Professor Andrew Stockley joins from the University of Auckland.
City, University of London has appointed Professor Andrew Stockley as its new Dean of the City Law School.
For the past seven years, Professor Stockley has led New Zealand’s premier Law School, as Executive Dean of Law at the University of Auckland.
Prior to his role at Auckland, for five years Professor Stockley was the Senior Tutor and a Fellow at Brasenose College and a member of the law faculty at the University of Oxford.
Speaking about the appointment, President of City, University of London, Professor Sir Paul Curran, said:
"I am delighted to welcome Andrew to City. He brings considerable experience as an academic leader and a legal scholar from his roles in New Zealand and at Oxford; and will steer the School through an important period of strategic development and growth."
Professor Stockley said:
“This is an exciting time to be joining the City Law School. The iconic new Law School building which opens in 2020, will provide a first class facility for our diverse and international community of staff and students in which they can continue to deliver world-leading research, education and scholarship.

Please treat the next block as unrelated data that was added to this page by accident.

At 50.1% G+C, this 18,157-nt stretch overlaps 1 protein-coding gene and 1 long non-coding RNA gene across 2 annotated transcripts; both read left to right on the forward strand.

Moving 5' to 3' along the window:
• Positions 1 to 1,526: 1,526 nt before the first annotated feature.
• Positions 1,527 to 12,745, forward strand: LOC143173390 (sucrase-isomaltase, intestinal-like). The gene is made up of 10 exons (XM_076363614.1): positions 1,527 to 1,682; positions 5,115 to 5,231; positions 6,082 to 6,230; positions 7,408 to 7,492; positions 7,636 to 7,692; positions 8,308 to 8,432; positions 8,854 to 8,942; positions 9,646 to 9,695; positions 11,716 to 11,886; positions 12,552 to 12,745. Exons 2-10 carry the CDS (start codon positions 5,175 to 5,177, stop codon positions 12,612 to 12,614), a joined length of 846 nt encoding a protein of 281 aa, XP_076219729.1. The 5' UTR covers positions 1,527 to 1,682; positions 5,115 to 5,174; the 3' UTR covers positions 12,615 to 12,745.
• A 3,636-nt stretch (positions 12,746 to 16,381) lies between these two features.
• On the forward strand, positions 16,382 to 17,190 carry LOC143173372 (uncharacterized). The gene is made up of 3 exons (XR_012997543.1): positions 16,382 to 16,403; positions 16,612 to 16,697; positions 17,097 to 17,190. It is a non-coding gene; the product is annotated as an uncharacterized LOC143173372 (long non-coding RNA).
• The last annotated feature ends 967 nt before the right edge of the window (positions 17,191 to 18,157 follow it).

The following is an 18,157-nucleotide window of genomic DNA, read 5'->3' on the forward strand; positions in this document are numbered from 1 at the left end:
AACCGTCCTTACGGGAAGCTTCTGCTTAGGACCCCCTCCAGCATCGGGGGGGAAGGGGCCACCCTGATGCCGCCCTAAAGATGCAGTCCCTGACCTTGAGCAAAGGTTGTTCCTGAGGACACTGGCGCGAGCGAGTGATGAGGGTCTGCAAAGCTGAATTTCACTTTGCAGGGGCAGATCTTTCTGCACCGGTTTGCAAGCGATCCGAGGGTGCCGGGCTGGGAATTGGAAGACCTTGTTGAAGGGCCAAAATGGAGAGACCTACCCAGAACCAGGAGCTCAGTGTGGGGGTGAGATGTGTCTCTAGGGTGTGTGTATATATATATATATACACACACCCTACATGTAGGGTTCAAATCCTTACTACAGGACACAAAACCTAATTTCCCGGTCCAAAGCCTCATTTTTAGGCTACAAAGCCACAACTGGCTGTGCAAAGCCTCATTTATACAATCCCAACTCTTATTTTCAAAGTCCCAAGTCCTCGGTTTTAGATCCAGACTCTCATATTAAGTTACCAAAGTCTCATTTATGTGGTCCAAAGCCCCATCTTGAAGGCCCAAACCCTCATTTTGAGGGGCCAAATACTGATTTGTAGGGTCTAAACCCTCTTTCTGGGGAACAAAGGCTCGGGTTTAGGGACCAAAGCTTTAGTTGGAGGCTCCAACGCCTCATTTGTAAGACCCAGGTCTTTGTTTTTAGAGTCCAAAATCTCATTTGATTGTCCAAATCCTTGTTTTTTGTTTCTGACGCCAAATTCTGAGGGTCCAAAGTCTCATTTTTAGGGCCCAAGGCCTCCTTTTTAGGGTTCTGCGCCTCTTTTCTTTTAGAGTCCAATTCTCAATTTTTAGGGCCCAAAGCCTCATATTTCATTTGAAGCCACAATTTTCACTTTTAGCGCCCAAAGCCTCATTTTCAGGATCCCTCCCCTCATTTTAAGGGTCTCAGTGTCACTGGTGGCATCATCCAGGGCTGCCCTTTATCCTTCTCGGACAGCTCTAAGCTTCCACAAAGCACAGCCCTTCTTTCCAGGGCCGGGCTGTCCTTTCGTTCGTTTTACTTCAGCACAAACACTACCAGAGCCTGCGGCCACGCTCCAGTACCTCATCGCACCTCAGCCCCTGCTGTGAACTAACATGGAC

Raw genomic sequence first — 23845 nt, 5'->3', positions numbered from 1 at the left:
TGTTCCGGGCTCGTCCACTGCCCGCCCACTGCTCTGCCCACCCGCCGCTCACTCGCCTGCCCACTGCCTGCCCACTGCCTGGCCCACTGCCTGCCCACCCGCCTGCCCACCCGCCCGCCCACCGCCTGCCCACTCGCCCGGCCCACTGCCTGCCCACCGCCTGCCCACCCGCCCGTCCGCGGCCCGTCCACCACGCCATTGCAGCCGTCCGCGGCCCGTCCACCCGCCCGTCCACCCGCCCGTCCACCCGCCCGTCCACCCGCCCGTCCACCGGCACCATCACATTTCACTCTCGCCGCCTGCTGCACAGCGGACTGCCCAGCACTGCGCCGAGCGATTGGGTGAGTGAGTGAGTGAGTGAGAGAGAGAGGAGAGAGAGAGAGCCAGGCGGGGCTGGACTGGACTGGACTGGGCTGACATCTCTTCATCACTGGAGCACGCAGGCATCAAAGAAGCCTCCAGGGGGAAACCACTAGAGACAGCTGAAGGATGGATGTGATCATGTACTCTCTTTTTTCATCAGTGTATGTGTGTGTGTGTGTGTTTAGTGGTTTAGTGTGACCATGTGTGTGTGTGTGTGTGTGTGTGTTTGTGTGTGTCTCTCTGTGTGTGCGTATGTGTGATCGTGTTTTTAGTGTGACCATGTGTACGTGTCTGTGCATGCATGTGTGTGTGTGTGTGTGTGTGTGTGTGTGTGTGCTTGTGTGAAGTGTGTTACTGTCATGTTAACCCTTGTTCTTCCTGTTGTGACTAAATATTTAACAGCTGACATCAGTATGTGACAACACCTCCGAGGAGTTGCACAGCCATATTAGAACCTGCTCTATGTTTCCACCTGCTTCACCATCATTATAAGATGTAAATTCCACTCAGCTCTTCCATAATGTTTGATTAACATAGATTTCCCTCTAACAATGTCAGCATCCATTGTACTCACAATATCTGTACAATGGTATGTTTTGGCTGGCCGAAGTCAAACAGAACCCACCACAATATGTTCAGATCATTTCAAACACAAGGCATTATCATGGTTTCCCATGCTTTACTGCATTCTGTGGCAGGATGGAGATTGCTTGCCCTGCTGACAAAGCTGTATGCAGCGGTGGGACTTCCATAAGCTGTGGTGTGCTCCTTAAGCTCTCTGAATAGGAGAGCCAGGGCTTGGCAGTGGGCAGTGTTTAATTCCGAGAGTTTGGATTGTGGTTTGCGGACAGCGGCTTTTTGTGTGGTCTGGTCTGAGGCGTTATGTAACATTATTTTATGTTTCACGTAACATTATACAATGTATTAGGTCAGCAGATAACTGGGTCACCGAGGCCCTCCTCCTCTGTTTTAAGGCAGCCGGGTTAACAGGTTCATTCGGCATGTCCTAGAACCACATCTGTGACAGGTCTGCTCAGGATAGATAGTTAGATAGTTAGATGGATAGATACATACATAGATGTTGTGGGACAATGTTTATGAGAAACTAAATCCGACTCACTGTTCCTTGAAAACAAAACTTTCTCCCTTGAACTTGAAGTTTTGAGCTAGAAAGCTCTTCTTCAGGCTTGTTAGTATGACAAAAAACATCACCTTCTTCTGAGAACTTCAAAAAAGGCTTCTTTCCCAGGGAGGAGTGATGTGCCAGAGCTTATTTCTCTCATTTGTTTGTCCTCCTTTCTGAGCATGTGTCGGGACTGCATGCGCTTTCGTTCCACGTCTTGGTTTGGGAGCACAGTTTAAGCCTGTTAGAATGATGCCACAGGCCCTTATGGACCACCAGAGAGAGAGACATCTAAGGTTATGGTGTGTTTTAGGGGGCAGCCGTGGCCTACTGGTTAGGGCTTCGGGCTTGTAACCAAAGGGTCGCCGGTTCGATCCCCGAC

“The School has a proven track record of producing law graduates of the very highest quality; and a proud history of educating leading academics, lawyers, judges and government ministers. It also has a global outlook, building international partnerships and sharing knowledge across continents, delivering innovative distance learning from London and developing a programme at City’s Dubai Centre in the UAE.
“Forthcoming regulatory changes will present both challenges and opportunities and I have been impressed by the School’s remodelling of its LLB degree and Bar Professional Training Course. I look forward to relocating to London to work with colleagues and help realise the School’s ambitions.”
Professor Stockley holds a LLB and a BA from Victoria University of Wellington and a PhD from the University of Cambridge. His career started in legal practice, when he was admitted as a solicitor and a barrister.
He was a member of the Law Faculty at the University of Canterbury in Christchurch, New Zealand; published articles on constitutional law, the judiciary and eighteenth-century European history; and served as Head of the Law School.